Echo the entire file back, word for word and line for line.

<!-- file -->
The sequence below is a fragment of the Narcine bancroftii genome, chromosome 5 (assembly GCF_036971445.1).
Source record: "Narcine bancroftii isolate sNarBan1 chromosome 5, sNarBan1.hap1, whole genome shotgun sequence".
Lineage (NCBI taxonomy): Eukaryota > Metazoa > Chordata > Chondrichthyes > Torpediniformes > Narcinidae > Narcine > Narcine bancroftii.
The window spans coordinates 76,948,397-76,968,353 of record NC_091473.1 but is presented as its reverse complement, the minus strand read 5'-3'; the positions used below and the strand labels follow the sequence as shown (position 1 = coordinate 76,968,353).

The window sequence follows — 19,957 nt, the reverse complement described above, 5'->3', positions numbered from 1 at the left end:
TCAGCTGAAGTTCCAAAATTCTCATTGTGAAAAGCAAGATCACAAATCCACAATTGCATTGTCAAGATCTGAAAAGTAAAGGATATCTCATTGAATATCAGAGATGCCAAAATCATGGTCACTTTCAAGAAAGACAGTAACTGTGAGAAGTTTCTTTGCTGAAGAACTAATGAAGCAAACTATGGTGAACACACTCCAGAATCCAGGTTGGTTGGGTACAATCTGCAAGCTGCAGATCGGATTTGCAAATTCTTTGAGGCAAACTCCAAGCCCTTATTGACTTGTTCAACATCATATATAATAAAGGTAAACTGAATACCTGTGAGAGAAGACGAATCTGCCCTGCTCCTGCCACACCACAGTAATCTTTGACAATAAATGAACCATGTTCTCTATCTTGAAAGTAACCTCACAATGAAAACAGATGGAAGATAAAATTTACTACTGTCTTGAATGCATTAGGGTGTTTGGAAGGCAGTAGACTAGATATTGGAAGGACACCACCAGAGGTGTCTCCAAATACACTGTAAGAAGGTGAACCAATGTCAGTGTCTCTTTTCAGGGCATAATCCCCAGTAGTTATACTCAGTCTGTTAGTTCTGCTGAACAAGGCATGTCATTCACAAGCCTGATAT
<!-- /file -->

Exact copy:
The sequence below is a fragment of the Narcine bancroftii genome, chromosome 5 (assembly GCF_036971445.1).
Source record: "Narcine bancroftii isolate sNarBan1 chromosome 5, sNarBan1.hap1, whole genome shotgun sequence".
Lineage (NCBI taxonomy): Eukaryota > Metazoa > Chordata > Chondrichthyes > Torpediniformes > Narcinidae > Narcine > Narcine bancroftii.
The window spans coordinates 76,948,397-76,968,353 of record NC_091473.1 but is presented as its reverse complement, the minus strand read 5'-3'; the positions used below and the strand labels follow the sequence as shown (position 1 = coordinate 76,968,353).

The window sequence follows — 19,957 nt, the reverse complement described above, 5'->3', positions numbered from 1 at the left end:
TCAGCTGAAGTTCCAAAATTCTCATTGTGAAAAGCAAGATCACAAATCCACAATTGCATTGTCAAGATCTGAAAAGTAAAGGATATCTCATTGAATATCAGAGATGCCAAAATCATGGTCACTTTCAAGAAAGACAGTAACTGTGAGAAGTTTCTTTGCTGAAGAACTAATGAAGCAAACTATGGTGAACACACTCCAGAATCCAGGTTGGTTGGGTACAATCTGCAAGCTGCAGATCGGATTTGCAAATTCTTTGAGGCAAACTCCAAGCCCTTATTGACTTGTTCAACATCATATATAATAAAGGTAAACTGAATACCTGTGAGAGAAGACGAATCTGCCCTGCTCCTGCCACACCACAGTAATCTTTGACAATAAATGAACCATGTTCTCTATCTTGAAAGTAACCTCACAATGAAAACAGATGGAAGATAAAATTTACTACTGTCTTGAATGCATTAGGGTGTTTGGAAGGCAGTAGACTAGATATTGGAAGGACACCACCAGAGGTGTCTCCAAATACACTGTAAGAAGGTGAACCAATGTCAGTGTCTCTTTTCAGGGCATAATCCCCAGTAGTTATACTCAGTCTGTTAGTTCTGCTGAACAAGGCATGTCATTCACAAGCCTGATAT